Advertisement

Association of pain with employment status and satisfaction among amputees in Japan

  • Makoto Ide
    Affiliations
    Rehabilitation Medicine, University of Occupational and Environmental Health (Ide), and Industrial Rehabilitation Center for Employees, Kyushu Rosai Hospital (Obayashi, Toyonaga), Kitakyushu, Japan
    Search for articles by this author
  • Takeharu Obayashi
    Affiliations
    Rehabilitation Medicine, University of Occupational and Environmental Health (Ide), and Industrial Rehabilitation Center for Employees, Kyushu Rosai Hospital (Obayashi, Toyonaga), Kitakyushu, Japan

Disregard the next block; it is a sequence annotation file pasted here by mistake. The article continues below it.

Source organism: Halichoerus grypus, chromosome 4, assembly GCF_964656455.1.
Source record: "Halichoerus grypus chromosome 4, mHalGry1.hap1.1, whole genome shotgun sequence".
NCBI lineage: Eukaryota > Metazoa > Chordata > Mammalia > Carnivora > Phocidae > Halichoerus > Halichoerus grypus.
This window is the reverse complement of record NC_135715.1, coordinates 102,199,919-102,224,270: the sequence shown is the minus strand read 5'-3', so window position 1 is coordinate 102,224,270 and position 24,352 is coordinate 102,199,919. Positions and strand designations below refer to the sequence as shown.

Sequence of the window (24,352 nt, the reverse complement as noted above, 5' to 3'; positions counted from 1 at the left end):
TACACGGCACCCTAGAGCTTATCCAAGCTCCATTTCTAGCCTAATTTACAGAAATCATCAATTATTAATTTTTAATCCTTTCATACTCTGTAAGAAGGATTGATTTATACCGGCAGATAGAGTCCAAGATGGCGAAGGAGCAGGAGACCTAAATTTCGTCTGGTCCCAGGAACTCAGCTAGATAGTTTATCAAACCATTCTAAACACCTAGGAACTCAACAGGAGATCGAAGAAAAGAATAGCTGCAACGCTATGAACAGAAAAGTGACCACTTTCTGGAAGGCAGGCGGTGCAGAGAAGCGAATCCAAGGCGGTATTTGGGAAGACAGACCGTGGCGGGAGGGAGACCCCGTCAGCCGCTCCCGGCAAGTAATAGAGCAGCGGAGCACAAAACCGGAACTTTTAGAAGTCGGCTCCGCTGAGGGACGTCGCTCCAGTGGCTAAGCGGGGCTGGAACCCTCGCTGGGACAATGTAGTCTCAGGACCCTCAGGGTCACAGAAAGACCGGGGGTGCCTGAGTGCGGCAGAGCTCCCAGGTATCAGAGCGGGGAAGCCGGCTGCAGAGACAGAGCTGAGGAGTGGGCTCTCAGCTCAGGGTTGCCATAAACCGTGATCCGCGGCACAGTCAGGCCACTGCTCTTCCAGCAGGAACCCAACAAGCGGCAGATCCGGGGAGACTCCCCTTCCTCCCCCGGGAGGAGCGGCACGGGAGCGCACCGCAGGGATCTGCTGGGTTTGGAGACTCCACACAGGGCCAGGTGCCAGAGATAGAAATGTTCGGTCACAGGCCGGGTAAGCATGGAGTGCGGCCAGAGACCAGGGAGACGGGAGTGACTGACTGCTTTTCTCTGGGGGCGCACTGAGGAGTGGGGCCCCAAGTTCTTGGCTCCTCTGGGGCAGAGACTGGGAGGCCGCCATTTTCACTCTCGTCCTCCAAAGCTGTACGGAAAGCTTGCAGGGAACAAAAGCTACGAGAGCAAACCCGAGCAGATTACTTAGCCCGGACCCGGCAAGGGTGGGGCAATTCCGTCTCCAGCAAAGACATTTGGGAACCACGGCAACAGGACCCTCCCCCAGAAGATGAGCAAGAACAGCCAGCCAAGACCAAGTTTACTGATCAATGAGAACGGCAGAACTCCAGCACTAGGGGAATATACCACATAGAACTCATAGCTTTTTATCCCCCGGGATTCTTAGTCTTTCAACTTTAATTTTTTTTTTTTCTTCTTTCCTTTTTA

Search for articles by this author
  • Toshihiro Toyonaga
    Affiliations
    Rehabilitation Medicine, University of Occupational and Environmental Health (Ide), and Industrial Rehabilitation Center for Employees, Kyushu Rosai Hospital (Obayashi, Toyonaga), Kitakyushu, Japan
    Search for articles by this author

      Abstract